So many different thoughts and arguments exist when the topic of addiction comes up. Most people automatically associate drugs and alcohol when the word “addiction” is mentioned. They get pained looks on their faces because the family member or former friend who has fallen into the using or drinking lifestyle is sad at best. There are no easy or simple answers to the problem of addiction. Pointing fingers at druggies and alcoholics as the basis of the problem is counterproductive.
Recovering-addict-turned-comedian, Mark Lundholm, explains addiction in possibly the best, most simplistic way I’ve heard. He says what someone is addicted to isn’t the problem. Caffeine, marijuana, cocaine, crack, methamphetamine, heroin, alcohol, food, porn, sex, relationships, gambling, video games, attention – it’s all the same. It’s not the “what.” The foundation of any addiction is “now.” We are addicted to now. Our fast-paced, have-it-now society has pushed and promoted this behavior. We want food now? There is a microwave or a fast-food restaurant to make it happen. Nevermind the question of health. We want creativity? We want nearly instant relief from pain? We want to get past grief or trauma now? We yearn for intimacy? Anyone of those chemical or non-chemical remedies are at our fingertips. Is any one of those choices worse than another? Obviously, chemical use might get you dead faster. However, the others can be just as devastating to your mental, emotional, spiritual, relational, and physical health. The mere fact that the fast-food drive-thru exists confirms this have-it-now-no-matter-the-cost attitude.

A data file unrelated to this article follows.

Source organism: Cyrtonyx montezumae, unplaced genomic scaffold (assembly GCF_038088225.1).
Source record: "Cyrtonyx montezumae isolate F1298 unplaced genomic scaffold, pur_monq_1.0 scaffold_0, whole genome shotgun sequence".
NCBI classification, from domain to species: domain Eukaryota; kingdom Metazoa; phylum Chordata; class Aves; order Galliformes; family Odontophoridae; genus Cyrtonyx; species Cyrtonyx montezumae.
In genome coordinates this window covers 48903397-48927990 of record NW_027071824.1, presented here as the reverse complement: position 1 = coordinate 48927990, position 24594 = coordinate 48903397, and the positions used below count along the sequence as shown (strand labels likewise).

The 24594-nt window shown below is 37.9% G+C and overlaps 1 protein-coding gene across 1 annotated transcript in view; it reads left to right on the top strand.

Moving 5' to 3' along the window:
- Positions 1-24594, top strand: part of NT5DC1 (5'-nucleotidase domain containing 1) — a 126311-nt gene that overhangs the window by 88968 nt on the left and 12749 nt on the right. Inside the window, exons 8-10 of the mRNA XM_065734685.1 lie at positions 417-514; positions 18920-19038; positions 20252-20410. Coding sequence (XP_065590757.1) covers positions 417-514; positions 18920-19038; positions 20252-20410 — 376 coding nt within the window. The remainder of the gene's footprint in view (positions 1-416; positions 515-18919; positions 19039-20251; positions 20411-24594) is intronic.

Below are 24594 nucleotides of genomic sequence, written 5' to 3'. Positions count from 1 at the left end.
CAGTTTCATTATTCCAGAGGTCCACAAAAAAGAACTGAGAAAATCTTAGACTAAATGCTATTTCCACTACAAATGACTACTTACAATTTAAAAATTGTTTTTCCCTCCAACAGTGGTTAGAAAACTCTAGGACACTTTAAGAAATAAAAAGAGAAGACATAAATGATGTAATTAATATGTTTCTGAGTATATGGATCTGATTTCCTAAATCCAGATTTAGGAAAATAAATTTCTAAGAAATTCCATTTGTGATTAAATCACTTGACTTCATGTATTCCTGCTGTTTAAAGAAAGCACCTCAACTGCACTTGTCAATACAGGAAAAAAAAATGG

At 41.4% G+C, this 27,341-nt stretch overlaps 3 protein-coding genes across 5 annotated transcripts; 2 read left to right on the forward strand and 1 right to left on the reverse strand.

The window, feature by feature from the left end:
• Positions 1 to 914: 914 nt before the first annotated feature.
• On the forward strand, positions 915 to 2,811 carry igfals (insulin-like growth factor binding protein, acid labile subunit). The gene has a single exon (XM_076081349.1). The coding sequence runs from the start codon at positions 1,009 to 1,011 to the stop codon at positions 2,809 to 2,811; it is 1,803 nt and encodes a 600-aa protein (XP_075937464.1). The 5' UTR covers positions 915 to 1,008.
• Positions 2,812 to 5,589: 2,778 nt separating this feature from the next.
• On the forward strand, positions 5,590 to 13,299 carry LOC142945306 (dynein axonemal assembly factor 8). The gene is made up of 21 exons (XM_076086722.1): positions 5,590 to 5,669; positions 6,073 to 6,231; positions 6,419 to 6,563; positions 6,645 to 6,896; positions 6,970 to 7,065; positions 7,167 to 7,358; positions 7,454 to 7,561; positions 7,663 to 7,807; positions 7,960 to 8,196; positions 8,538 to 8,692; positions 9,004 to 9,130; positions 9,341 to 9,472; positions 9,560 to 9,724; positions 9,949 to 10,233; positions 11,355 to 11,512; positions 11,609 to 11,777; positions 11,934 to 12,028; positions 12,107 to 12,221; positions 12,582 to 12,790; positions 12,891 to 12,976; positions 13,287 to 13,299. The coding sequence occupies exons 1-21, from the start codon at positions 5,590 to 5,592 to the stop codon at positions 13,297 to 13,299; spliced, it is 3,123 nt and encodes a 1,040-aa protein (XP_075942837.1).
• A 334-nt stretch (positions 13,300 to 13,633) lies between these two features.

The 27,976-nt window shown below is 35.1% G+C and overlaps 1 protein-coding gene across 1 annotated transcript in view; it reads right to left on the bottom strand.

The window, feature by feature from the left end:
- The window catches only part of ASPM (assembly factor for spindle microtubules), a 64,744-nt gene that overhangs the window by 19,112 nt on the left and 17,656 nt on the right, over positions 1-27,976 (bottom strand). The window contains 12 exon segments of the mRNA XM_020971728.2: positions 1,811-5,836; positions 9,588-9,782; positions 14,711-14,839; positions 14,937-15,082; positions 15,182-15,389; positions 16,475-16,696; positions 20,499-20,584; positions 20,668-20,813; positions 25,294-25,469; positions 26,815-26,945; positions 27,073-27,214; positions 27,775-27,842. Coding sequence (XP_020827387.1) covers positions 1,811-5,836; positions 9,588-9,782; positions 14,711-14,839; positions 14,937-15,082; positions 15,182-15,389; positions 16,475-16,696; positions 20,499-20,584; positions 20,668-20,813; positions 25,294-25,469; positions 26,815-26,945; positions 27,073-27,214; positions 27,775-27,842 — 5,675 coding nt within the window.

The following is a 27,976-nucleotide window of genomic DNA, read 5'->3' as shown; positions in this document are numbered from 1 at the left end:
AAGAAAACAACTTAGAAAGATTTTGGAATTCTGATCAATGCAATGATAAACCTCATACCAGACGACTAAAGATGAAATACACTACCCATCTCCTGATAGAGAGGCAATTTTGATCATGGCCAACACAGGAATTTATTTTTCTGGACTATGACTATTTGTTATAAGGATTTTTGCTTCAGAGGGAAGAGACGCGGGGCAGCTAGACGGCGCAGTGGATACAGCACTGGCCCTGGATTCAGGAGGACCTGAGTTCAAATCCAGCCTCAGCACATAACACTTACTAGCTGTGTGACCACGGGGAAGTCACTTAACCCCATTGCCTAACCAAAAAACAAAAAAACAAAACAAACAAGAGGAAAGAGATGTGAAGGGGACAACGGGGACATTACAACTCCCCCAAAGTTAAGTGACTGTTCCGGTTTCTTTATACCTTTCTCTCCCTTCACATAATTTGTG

In reality, addiction is the evidence of life being out of balance. The NOW attitude leads our human nature to engage in whatever gives us relief from pain or stress. Once respite has been achieved, our brains have locked into memory all the related sensory information, causing a craving that is virtually irresistible. Those of us with coffee or sugar (aka sweet tooth) addictions can smell a Dunkin Donuts within a mile and begin to salivate. Okay, that may be an exaggeration, but you get the point.
We can write-off the addict/alcoholic as the scum of society, but until we teach people to take the time to deal with the get-it-now attitude, to learn that achieving anything of value (pain relief, weight loss, fitness, inner satisfaction, creativity, etc.) takes time, very little progress will be made. When instant gratification isn’t the goal, when grief is a process to work through, when a relationship is worth the time and effort to repair – that is when recovery begins. I am grateful for the opportunity to be a small part of experiencing “aha” moments of people who struggle with addiction. And in those moments, I find the inspiration to overcome my own challenges.